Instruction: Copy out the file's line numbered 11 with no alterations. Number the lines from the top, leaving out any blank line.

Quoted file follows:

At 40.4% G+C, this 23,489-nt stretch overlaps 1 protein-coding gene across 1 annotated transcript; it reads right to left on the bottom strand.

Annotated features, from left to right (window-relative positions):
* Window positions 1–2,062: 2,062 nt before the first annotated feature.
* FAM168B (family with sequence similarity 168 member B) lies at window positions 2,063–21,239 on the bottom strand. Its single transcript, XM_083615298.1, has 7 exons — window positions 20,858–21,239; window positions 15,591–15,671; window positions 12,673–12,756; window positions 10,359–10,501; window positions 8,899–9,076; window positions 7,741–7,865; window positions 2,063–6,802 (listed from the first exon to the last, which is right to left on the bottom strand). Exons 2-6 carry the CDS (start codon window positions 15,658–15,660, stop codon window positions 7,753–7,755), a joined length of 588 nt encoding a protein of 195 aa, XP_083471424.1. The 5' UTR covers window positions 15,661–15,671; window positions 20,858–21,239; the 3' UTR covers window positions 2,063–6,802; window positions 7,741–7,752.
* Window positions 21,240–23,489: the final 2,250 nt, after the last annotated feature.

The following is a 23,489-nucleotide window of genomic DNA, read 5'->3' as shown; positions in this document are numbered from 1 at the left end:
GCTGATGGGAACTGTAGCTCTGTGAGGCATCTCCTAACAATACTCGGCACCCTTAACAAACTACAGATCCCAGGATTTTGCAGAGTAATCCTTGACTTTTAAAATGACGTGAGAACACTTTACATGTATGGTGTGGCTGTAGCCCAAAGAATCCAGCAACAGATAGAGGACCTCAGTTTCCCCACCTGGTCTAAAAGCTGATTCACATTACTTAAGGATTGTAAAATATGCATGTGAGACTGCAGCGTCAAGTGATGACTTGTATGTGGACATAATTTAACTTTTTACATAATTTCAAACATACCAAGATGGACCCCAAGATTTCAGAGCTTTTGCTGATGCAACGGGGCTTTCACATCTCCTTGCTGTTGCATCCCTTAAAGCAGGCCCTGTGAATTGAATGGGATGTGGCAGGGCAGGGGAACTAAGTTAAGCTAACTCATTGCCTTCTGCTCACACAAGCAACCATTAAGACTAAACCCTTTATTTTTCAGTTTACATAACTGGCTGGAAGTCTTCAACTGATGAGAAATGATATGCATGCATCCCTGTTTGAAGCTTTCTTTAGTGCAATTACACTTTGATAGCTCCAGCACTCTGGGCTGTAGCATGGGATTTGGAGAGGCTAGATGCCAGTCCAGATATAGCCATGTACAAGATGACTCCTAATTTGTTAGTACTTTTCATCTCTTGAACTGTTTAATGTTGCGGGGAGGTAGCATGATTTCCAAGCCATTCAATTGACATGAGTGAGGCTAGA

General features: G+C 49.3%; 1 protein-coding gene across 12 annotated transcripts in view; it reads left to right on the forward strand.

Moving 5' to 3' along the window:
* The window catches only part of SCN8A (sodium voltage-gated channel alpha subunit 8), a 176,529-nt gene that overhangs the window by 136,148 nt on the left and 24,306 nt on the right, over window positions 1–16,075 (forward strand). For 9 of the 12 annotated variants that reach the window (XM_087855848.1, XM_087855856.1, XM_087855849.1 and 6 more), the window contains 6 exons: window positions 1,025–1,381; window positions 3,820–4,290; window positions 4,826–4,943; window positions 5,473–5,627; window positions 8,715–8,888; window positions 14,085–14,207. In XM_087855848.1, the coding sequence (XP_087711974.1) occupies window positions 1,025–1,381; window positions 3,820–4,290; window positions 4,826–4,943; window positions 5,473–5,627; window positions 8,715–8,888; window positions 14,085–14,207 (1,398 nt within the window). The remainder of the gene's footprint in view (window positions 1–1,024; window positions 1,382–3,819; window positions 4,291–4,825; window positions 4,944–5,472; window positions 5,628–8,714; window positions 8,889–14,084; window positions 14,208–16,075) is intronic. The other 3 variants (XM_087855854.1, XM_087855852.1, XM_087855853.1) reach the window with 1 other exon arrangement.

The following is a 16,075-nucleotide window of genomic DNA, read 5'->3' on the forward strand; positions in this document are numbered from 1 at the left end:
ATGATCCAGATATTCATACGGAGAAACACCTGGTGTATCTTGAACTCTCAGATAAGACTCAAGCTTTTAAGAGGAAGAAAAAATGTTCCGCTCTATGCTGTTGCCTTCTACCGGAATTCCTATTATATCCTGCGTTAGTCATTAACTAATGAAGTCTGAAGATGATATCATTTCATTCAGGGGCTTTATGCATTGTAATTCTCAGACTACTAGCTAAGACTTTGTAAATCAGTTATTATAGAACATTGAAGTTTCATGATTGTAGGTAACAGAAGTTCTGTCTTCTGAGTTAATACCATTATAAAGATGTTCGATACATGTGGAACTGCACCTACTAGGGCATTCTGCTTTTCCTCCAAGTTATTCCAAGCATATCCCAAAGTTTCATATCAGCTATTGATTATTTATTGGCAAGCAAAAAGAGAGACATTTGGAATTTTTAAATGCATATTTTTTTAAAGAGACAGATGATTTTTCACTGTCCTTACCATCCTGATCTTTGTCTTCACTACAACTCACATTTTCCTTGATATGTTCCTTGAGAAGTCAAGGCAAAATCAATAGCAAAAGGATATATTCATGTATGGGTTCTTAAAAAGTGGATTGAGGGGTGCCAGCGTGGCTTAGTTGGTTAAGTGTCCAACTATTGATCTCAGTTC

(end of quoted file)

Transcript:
The following is a 16,075-nucleotide window of genomic DNA, read 5'->3' on the forward strand; positions in this document are numbered from 1 at the left end: